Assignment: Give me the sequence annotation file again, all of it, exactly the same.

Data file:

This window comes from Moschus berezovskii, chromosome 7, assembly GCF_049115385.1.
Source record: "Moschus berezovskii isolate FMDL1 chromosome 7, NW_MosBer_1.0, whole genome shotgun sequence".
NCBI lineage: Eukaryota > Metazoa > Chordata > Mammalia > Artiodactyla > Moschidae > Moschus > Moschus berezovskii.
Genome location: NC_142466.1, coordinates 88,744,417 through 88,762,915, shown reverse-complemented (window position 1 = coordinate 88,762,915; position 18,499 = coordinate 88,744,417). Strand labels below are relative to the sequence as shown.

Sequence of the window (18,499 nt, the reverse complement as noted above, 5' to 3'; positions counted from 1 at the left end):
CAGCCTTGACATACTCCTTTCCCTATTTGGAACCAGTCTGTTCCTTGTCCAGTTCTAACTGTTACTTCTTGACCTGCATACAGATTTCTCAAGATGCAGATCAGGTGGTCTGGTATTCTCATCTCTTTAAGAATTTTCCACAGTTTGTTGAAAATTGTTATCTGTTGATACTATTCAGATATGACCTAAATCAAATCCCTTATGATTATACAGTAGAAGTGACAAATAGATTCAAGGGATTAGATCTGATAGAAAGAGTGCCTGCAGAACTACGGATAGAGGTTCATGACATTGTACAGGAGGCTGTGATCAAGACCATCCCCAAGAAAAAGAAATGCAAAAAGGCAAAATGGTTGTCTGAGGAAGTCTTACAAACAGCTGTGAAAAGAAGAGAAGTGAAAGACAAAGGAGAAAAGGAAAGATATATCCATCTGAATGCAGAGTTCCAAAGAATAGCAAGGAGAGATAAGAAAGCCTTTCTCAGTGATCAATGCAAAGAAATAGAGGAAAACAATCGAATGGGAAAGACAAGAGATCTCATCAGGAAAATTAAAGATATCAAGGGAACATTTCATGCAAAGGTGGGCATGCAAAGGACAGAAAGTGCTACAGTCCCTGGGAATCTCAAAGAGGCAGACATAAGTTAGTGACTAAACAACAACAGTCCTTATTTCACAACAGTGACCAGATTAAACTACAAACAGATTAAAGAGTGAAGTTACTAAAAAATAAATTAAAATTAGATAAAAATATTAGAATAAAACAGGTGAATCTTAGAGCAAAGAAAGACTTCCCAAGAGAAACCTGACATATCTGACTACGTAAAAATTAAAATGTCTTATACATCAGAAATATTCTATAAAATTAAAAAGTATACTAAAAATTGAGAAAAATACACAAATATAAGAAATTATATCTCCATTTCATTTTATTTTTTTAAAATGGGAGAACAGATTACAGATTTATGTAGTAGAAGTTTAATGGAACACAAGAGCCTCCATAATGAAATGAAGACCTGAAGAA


This window comes from Moschus berezovskii, chromosome 7, assembly GCF_049115385.1.
Source record: "Moschus berezovskii isolate FMDL1 chromosome 7, NW_MosBer_1.0, whole genome shotgun sequence".
NCBI lineage: Eukaryota > Metazoa > Chordata > Mammalia > Artiodactyla > Moschidae > Moschus > Moschus berezovskii.
Genome location: NC_142466.1, coordinates 88,744,417 through 88,762,915, shown reverse-complemented (window position 1 = coordinate 88,762,915; position 18,499 = coordinate 88,744,417). Strand labels below are relative to the sequence as shown.

Sequence of the window (18,499 nt, the reverse complement as noted above, 5' to 3'; positions counted from 1 at the left end):
CAGCCTTGACATACTCCTTTCCCTATTTGGAACCAGTCTGTTCCTTGTCCAGTTCTAACTGTTACTTCTTGACCTGCATACAGATTTCTCAAGATGCAGATCAGGTGGTCTGGTATTCTCATCTCTTTAAGAATTTTCCACAGTTTGTTGAAAATTGTTATCTGTTGATACTATTCAGATATGACCTAAATCAAATCCCTTATGATTATACAGTAGAAGTGACAAATAGATTCAAGGGATTAGATCTGATAGAAAGAGTGCCTGCAGAACTACGGATAGAGGTTCATGACATTGTACAGGAGGCTGTGATCAAGACCATCCCCAAGAAAAAGAAATGCAAAAAGGCAAAATGGTTGTCTGAGGAAGTCTTACAAACAGCTGTGAAAAGAAGAGAAGTGAAAGACAAAGGAGAAAAGGAAAGATATATCCATCTGAATGCAGAGTTCCAAAGAATAGCAAGGAGAGATAAGAAAGCCTTTCTCAGTGATCAATGCAAAGAAATAGAGGAAAACAATCGAATGGGAAAGACAAGAGATCTCATCAGGAAAATTAAAGATATCAAGGGAACATTTCATGCAAAGGTGGGCATGCAAAGGACAGAAAGTGCTACAGTCCCTGGGAATCTCAAAGAGGCAGACATAAGTTAGTGACTAAACAACAACAGTCCTTATTTCACAACAGTGACCAGATTAAACTACAAACAGATTAAAGAGTGAAGTTACTAAAAAATAAATTAAAATTAGATAAAAATATTAGAATAAAACAGGTGAATCTTAGAGCAAAGAAAGACTTCCCAAGAGAAACCTGACATATCTGACTACGTAAAAATTAAAATGTCTTATACATCAGAAATATTCTATAAAATTAAAAAGTATACTAAAAATTGAGAAAAATACACAAATATAAGAAATTATATCTCCATTTCATTTTATTTTTTTAAAATGGGAGAACAGATTACAGATTTATGTAGTAGAAGTTTAATGGAACACAAGAGCCTCCATAATGAAATGAAGACCTGAAGAA